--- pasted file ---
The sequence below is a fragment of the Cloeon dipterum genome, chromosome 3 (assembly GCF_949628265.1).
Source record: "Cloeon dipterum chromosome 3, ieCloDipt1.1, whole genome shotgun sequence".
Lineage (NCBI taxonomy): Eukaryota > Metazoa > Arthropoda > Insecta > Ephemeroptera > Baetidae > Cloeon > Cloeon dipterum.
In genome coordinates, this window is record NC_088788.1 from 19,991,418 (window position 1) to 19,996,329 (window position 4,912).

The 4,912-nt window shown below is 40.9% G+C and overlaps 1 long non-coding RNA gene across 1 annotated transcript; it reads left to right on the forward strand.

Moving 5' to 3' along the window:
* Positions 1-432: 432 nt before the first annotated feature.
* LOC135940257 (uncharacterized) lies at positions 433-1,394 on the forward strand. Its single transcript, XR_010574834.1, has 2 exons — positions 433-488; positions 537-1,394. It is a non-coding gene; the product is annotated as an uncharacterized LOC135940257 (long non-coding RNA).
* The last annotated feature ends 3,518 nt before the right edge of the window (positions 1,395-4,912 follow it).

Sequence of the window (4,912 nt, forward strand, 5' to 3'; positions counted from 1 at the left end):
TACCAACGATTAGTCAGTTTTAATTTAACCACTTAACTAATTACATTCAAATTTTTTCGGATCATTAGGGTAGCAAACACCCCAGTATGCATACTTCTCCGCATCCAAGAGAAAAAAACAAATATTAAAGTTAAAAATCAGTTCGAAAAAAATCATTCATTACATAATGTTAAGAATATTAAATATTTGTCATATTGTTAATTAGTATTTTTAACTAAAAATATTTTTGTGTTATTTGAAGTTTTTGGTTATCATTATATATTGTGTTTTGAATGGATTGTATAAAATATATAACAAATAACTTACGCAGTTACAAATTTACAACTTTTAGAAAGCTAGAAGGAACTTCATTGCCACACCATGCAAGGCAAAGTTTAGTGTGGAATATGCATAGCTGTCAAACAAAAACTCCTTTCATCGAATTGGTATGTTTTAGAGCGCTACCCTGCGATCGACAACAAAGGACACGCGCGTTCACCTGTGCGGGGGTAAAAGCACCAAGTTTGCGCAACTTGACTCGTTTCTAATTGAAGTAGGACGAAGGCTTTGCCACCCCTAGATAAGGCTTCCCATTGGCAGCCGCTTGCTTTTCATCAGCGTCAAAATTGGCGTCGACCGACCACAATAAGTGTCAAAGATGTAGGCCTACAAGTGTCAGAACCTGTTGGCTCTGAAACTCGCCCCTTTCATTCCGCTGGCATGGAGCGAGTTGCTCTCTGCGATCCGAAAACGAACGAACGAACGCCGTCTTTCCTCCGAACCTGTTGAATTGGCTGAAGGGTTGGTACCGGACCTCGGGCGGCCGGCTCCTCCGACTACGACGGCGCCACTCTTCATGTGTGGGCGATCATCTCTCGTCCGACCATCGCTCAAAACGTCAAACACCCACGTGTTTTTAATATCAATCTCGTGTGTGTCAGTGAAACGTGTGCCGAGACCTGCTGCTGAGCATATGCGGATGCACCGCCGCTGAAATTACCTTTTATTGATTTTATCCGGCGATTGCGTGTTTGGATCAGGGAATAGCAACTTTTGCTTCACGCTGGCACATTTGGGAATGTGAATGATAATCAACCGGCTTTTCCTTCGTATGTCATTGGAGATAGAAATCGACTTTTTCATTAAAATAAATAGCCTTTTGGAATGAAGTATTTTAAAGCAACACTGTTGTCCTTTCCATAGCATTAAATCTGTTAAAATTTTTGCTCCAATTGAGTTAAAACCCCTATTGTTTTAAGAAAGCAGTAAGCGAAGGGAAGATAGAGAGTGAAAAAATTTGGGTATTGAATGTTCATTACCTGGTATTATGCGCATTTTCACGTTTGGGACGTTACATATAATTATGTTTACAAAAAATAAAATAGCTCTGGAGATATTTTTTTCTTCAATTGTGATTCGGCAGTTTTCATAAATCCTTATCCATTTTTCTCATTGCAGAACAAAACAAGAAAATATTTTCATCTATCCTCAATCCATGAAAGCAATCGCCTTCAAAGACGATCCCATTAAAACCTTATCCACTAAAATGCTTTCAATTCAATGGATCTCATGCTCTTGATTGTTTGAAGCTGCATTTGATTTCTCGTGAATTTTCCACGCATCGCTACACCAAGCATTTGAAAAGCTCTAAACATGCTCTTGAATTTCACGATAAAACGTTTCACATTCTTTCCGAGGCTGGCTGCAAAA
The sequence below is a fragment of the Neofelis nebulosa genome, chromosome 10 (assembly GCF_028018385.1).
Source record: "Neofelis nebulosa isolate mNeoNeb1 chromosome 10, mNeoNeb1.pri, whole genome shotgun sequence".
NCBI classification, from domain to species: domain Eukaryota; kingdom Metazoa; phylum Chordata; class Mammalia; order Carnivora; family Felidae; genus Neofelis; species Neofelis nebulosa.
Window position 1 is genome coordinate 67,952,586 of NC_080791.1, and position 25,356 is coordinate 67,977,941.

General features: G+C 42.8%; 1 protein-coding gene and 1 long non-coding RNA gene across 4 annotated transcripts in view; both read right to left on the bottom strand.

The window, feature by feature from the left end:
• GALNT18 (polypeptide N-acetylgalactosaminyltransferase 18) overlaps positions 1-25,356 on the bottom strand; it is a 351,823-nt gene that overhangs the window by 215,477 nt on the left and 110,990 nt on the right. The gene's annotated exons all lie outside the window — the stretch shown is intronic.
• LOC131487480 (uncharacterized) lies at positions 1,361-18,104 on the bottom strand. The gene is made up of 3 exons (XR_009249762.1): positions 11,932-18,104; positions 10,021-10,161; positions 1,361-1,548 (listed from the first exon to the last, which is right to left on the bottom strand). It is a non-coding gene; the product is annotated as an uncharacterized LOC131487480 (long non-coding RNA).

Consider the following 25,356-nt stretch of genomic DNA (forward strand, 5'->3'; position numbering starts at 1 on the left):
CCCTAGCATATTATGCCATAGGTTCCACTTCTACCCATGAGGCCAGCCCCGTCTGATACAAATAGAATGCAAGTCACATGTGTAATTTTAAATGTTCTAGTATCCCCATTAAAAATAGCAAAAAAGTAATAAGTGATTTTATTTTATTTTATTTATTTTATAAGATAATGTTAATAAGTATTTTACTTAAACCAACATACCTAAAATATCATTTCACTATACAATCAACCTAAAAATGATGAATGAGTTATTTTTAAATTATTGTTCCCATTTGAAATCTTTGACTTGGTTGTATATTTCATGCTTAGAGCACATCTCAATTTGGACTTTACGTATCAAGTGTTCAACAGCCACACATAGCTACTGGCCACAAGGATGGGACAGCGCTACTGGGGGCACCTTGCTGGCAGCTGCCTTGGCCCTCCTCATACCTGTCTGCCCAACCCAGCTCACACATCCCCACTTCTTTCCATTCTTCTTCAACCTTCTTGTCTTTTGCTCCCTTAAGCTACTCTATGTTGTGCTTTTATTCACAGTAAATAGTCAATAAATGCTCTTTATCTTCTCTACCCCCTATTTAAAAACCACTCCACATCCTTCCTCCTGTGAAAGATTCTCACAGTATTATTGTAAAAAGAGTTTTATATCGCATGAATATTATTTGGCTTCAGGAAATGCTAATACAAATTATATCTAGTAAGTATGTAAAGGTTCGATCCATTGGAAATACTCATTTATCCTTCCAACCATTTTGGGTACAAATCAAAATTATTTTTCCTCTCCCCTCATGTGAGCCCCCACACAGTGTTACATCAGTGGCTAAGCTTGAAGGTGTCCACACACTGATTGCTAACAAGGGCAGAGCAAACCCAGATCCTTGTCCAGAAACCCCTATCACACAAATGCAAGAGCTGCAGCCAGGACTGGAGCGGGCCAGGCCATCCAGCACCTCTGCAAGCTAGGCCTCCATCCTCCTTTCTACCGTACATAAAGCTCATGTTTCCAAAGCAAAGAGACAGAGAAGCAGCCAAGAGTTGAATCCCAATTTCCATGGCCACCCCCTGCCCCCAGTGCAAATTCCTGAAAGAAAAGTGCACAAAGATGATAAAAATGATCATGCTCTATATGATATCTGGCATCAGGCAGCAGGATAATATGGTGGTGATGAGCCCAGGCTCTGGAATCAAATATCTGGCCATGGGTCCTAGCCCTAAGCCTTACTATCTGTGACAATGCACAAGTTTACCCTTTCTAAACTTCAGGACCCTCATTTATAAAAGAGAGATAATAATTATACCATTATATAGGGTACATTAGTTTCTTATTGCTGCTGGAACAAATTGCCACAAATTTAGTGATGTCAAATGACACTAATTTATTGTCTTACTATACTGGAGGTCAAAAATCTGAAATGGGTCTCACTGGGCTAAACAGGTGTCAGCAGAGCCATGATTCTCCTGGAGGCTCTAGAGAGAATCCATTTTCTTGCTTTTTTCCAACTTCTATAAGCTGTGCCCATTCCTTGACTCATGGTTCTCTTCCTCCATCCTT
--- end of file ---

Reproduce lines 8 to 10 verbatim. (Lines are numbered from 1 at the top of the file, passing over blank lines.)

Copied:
* LOC135940257 (uncharacterized) lies at positions 433-1,394 on the forward strand. Its single transcript, XR_010574834.1, has 2 exons — positions 433-488; positions 537-1,394. It is a non-coding gene; the product is annotated as an uncharacterized LOC135940257 (long non-coding RNA).
* The last annotated feature ends 3,518 nt before the right edge of the window (positions 1,395-4,912 follow it).

Sequence of the window (4,912 nt, forward strand, 5' to 3'; positions counted from 1 at the left end):